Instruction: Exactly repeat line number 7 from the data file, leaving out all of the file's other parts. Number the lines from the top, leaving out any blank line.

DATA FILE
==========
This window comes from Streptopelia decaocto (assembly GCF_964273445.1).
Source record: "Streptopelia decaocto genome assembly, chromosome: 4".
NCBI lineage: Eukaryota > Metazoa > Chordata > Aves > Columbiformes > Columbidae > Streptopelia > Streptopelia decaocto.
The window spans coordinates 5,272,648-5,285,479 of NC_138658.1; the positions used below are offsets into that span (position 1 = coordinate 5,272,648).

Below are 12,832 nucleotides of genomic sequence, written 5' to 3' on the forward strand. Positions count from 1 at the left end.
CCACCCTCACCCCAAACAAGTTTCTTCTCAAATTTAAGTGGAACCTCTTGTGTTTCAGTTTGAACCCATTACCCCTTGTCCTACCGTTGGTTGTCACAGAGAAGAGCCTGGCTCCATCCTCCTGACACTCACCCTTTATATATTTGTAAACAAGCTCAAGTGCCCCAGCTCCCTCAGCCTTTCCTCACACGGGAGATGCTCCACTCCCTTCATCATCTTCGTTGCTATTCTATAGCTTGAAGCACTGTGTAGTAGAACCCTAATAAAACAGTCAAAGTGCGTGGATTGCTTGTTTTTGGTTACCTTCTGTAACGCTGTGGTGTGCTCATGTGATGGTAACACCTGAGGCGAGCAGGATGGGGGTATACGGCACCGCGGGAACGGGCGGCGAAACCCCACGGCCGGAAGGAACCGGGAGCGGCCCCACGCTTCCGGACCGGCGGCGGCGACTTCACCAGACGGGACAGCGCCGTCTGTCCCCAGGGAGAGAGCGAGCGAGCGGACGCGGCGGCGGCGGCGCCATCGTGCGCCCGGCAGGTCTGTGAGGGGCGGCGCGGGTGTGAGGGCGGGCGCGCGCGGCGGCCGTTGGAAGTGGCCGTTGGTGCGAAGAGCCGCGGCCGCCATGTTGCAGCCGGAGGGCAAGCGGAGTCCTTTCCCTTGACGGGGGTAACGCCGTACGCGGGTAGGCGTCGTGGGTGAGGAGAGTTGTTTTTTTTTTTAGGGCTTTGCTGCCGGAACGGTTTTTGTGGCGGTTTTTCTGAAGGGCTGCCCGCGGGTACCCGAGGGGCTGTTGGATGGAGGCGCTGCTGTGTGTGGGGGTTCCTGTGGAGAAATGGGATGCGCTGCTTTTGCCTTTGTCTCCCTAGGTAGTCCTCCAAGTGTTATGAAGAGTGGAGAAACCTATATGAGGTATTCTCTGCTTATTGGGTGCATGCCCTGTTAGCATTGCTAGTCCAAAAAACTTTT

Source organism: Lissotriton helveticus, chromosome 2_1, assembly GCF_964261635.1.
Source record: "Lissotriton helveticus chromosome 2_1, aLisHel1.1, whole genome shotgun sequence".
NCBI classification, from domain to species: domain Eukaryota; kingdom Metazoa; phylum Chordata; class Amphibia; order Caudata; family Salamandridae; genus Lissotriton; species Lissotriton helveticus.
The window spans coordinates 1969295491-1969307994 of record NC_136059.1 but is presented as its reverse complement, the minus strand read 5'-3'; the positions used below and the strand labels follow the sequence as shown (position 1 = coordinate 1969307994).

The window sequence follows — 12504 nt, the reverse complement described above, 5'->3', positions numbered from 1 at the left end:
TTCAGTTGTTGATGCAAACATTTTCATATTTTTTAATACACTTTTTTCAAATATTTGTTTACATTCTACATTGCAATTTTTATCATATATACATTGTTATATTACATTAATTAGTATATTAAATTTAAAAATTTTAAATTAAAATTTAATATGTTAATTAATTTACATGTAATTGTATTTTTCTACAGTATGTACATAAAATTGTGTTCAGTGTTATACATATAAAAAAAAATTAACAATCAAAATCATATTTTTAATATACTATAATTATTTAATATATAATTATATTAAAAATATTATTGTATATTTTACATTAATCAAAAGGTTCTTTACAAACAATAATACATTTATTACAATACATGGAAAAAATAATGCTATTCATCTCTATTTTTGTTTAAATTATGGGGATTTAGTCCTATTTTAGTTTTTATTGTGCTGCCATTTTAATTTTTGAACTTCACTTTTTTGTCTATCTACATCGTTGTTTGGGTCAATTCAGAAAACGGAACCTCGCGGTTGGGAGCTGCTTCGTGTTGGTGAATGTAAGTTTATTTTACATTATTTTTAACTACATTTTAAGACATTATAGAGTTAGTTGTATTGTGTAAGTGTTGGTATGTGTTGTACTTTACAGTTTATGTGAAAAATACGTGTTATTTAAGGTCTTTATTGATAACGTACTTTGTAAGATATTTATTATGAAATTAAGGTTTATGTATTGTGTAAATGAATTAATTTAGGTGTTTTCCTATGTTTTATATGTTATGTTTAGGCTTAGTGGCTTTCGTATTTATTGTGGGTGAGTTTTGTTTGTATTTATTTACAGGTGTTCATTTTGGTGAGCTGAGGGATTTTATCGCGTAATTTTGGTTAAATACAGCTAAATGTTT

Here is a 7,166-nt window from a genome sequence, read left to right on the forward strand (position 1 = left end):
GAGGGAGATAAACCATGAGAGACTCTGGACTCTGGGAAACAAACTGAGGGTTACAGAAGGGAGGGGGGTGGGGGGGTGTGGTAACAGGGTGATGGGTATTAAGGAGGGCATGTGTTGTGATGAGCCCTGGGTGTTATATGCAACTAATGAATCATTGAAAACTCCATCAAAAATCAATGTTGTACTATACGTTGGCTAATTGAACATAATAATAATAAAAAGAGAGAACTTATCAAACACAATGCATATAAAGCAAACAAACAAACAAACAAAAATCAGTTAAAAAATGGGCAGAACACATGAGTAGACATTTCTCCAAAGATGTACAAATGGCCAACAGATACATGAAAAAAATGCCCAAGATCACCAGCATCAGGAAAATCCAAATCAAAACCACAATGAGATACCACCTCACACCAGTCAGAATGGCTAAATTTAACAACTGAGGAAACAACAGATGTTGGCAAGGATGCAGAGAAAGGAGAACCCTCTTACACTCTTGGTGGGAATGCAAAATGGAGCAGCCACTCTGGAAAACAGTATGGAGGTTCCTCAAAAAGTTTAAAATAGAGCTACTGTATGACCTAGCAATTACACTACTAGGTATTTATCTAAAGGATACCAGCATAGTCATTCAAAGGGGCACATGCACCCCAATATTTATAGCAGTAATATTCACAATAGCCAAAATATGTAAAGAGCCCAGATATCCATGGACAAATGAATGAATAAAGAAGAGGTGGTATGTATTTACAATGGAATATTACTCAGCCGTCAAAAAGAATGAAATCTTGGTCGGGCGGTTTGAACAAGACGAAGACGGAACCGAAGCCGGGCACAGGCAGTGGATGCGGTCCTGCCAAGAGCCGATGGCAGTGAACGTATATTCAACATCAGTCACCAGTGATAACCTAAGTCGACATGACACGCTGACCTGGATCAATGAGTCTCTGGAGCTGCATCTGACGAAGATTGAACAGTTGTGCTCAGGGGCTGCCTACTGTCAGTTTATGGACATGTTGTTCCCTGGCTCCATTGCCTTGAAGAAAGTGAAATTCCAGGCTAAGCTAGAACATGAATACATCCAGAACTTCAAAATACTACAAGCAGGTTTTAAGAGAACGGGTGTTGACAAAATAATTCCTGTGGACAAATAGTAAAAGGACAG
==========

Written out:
Source organism: Lissotriton helveticus, chromosome 2_1, assembly GCF_964261635.1.